In the 80s, the toe clip and strap enjoyed its most glorious existence, not only were roadies using them, but mountain bikers, and in small but selective numbers, BMX racers, too…all hooked on the power a rider could produce by strapping foot to pedal.
Like all inventions, a need and available technology turned to evolution and in a move reminiscent of the birth of music videos, the toe clip and strap was killed off the “clipless” pedal. Cue the Buggles…
To the newer generation of cyclists it is unimaginable that riders would have resorted to such manual operations as to reach down after placing their foot into the toe clip and pull the strap tight before really cranking out the efforts. Or, that knee issues were far more prevalent and a head-over-heels wipe out resulted in a pavement meets body collision with your bike still firmly attached to your person. Despite the widespread popularity of the clipless pedal, the toe clip remains a strong entity, achieving an almost cult status among track racers, restoration projects, and, of course, those who commute.
The toe strap, however, has been elevated to an entirely new level of functionality. It is incredibly simple with the clamp being a symbol of perfect design, a flawless blend of simplicity and reliability. The toe strap is the perfect item for any cyclist with an almost limitless number of useful outlets.
Off the bike, the toe strap serves as a third hand during maintenance, pairing wheels during cross season and securing a spare tube under the seat. It’s an amazing stand-in for the plastic wheel strap that continually breaks on your roof rack, and for a trunk-mounted rack, it keeps the bars straight and free from unintentional top tube damage. The toe strap is the cycling world’s equivalent to duct tape. You can fix almost anything with a toe strap.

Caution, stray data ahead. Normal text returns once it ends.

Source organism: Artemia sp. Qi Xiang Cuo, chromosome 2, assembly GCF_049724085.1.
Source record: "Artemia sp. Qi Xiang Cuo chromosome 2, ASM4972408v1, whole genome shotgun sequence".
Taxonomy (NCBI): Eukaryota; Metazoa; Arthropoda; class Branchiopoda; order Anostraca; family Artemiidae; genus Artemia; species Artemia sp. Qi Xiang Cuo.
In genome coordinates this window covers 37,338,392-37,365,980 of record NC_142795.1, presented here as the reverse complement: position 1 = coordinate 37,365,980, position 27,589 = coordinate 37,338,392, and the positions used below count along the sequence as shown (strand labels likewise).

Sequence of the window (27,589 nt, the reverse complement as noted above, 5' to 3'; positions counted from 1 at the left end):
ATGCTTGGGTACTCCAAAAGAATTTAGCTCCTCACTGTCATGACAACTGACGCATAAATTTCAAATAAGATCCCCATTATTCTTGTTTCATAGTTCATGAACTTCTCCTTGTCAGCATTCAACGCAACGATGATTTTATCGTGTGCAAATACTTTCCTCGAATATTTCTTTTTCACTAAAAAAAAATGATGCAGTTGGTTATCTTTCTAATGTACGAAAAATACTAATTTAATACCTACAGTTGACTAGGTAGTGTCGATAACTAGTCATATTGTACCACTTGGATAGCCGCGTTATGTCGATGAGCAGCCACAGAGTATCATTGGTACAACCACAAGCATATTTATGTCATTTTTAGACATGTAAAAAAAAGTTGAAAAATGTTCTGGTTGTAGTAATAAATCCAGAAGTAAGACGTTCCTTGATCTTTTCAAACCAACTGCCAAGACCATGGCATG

Over the years, I have amassed many orphaned toe straps; the majority of my collection consists of nylon straps, durable and cheap versions that during the bike shop days were ordered by the thousands. Aside the mountain of cheap and utilitarian nylon straps lies the coveted supply of classics that are used for only special applications. The classics range in age and brand, but all are made from leather. Leather toe straps have an element nylon does not. Leather seamlessly blends equal parts class and function. The leather toe strap has a feel unique to itself: the leather pulls differently than the nylon, the amount of stretch differs, even the feel against your foot is different. The leather strap is as useful as the nylon, but in my world, the leather straps are given the light duty jobs, the jobs that are more show than go. What better way to display their elegance?
There are so many uses for the toe strap that a cyclist is limited only by the imagination. If you don’t have a few laying around already, dig into that miscellaneous parts pin or head to the shop and pick up some new ones. Toss them into your travel case, your travel tool box, or just leave them accessible on your tool bench. Like me, you will be continually amazed at the ways a toe strap can assist in daily life.